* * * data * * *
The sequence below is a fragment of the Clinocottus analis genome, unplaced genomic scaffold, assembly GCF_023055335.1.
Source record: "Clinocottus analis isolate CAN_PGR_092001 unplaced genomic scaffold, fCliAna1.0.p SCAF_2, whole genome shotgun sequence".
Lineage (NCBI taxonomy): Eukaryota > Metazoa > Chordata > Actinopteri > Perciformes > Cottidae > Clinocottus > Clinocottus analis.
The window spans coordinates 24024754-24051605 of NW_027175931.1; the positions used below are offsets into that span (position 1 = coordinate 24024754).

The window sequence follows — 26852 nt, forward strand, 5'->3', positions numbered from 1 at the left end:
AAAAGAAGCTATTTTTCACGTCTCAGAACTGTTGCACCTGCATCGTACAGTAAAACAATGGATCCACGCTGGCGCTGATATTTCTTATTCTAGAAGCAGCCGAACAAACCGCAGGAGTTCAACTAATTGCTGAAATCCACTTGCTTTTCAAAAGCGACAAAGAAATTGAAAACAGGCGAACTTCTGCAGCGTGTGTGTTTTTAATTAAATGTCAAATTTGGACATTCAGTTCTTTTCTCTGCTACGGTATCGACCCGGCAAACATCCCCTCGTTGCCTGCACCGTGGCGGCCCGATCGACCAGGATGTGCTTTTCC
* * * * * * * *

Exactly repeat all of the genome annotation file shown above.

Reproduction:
The sequence below is a fragment of the Clinocottus analis genome, unplaced genomic scaffold, assembly GCF_023055335.1.
Source record: "Clinocottus analis isolate CAN_PGR_092001 unplaced genomic scaffold, fCliAna1.0.p SCAF_2, whole genome shotgun sequence".
Lineage (NCBI taxonomy): Eukaryota > Metazoa > Chordata > Actinopteri > Perciformes > Cottidae > Clinocottus > Clinocottus analis.
The window spans coordinates 24024754-24051605 of NW_027175931.1; the positions used below are offsets into that span (position 1 = coordinate 24024754).

The window sequence follows — 26852 nt, forward strand, 5'->3', positions numbered from 1 at the left end:
AAAAGAAGCTATTTTTCACGTCTCAGAACTGTTGCACCTGCATCGTACAGTAAAACAATGGATCCACGCTGGCGCTGATATTTCTTATTCTAGAAGCAGCCGAACAAACCGCAGGAGTTCAACTAATTGCTGAAATCCACTTGCTTTTCAAAAGCGACAAAGAAATTGAAAACAGGCGAACTTCTGCAGCGTGTGTGTTTTTAATTAAATGTCAAATTTGGACATTCAGTTCTTTTCTCTGCTACGGTATCGACCCGGCAAACATCCCCTCGTTGCCTGCACCGTGGCGGCCCGATCGACCAGGATGTGCTTTTCC